George Scangos, leader of infectious disease drugmaker Vir Biotechnology and one of the industry’s more high-profile chief executives, is retiring in April, the company said Wednesday.
Scangos has led Vir since its launch in 2017 and oversaw its transition from startup to a developer of multiple marketed medicines. He will step down from his post on April 3 and be replaced by Marianne De Backer, currently head of business strategy and development at Bayer’s pharmaceuticals division. Scangos will serve in an advisory role through June 2 and hold a position on Vir’s board afterwards.
“Having the opportunity to bring life-saving medications to patients around the world has been the greatest privilege of my career,” Scangos said in a statement. “I feel confident that now is the right time for me to retire and that Dr. De Backer is the right successor to ensure Vir’s ongoing forward momentum.”
The announcement concludes the latest career chapter for Scangos, a veteran biotech executive who’s run multiple publicly traded companies and helped build two from their earliest days.
From 1996 to 2010, Scangos led Exelixis, during which time he took the Californian biotech public, built its cancer drug pipeline and struck a number of partnerships. From there, Scangos took the reins at one of the industry’s largest companies, Biogen, and significantly changed its strategic course. During his tenure, Biogen restructured, reshaped its management team, moved its headquarters and amassed a portfolio of risky brain drugs headed by the Alzheimer’s medicine now known as Aduhelm — a therapeutic focus it still maintains under current CEO Chris Viehbacher.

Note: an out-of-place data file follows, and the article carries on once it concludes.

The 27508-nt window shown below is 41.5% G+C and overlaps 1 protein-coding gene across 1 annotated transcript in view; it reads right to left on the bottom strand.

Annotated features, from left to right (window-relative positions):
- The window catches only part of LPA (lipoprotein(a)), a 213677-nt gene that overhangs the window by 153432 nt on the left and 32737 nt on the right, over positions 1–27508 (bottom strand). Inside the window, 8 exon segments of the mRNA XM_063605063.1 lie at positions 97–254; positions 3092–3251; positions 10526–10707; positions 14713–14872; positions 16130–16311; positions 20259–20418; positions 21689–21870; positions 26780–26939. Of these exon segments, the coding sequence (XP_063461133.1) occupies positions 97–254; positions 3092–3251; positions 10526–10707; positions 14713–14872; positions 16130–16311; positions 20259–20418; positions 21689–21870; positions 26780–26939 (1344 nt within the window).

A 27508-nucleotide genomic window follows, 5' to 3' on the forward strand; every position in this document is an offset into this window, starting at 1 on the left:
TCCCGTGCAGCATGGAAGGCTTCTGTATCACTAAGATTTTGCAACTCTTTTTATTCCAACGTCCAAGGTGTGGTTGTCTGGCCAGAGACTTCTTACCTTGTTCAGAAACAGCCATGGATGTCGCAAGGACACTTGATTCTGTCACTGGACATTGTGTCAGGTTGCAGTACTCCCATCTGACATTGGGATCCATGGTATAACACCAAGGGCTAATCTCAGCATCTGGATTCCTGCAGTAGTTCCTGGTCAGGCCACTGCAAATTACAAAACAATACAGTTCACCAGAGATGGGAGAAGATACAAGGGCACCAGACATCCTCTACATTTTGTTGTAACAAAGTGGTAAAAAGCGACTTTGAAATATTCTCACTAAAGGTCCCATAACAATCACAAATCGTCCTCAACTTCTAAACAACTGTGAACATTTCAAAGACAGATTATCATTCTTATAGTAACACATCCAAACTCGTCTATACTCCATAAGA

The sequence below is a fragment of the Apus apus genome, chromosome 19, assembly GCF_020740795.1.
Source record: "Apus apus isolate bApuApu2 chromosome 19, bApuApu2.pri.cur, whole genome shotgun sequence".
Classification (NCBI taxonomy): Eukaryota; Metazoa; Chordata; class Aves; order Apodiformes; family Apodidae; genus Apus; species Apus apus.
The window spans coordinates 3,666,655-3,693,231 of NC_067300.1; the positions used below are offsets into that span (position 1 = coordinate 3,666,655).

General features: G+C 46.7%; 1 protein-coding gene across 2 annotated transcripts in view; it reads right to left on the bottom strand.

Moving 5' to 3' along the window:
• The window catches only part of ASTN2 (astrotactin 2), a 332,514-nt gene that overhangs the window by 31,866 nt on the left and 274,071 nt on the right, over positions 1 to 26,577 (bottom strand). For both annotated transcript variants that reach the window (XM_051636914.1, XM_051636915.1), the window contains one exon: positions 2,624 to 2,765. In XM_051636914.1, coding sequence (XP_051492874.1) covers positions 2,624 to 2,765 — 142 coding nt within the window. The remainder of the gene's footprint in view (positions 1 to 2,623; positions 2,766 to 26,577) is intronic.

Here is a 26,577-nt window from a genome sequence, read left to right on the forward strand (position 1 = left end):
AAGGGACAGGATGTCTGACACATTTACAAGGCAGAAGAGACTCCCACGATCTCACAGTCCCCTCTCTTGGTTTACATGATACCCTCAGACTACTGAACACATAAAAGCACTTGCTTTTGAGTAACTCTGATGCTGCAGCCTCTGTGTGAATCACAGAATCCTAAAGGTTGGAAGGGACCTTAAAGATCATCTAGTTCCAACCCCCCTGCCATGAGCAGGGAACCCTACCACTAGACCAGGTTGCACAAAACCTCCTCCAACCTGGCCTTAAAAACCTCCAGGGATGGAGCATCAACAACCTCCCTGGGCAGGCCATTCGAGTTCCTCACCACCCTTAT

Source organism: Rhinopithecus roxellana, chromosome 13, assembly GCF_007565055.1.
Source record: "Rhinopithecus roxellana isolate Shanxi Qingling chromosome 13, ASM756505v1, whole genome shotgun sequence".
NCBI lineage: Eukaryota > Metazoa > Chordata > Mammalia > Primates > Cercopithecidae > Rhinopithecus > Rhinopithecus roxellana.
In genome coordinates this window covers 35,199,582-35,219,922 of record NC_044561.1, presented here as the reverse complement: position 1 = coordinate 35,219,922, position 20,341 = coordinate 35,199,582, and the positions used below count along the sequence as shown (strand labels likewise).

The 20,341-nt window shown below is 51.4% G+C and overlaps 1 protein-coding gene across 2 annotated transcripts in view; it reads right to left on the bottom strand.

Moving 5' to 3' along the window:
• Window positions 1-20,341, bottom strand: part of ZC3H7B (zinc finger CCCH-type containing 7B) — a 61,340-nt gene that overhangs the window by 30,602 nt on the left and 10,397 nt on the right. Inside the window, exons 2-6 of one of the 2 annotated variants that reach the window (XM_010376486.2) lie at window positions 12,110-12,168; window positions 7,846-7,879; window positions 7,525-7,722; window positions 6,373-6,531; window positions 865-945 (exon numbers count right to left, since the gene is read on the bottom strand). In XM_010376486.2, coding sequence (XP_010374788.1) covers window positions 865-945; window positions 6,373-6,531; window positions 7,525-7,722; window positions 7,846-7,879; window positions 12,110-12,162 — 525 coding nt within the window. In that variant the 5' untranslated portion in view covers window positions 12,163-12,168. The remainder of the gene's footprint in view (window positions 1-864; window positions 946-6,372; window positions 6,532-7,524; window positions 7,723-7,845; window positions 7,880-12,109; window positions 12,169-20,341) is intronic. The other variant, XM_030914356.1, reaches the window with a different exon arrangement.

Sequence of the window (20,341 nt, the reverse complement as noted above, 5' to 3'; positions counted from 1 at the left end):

Scangos resigned from Biogen in 2016. The following year, he returned to the helm of what was then another small biotech, Vir. Vir was formed by a group of prominent investors, among them Arch Venture Partners and the Bill & Melinda Gates Foundation, as part of a plan to develop drugs for a wide range of infectious diseases, a field that at the time had taken a backseat to buzzier research areas like cancer and gene therapy.
“The opportunity to lead Vir is one I could not pass up,” Scangos said at the time. Since then, Vir has grown dramatically. It raised more than $600 million in private financing, added another $143 million in a 2019 IPO and helped bring to market an antibody drug for COVID-19 as well as an Ebola antiviral. The company ended its last quarter in September with $2.7 billion in the bank, partnerships with GSK and Alnylam Pharmaceuticals, and drugs in development for hepatitis B and D infections, influenza and HIV.
Still, at about $30 apiece, Vir shares have lost more than half their value since an early 2021 peak. Its COVID-19 drug is no longer authorized in the U.S. due to the emergence of newer viral variants and its other medicines remain unproven. Several Phase 2 study results are expected this year.
Their development will fall to De Backer, who had been building up Bayer’s gene and cell therapy capabilities and, before that, spent more than two decades at Johnson & Johnson.
“I am deeply honored to have the opportunity to build on George’s incredible legacy. I am equally humbled to lead [Vir] into the next transformational phase of the company’s history guided by an exciting vision for the future, several near-term catalysts and the financial strength needed to fund key programs for several years,” De Backer said in a statement.
Vir shares slid about 2% in early trading Wednesday before regaining ground.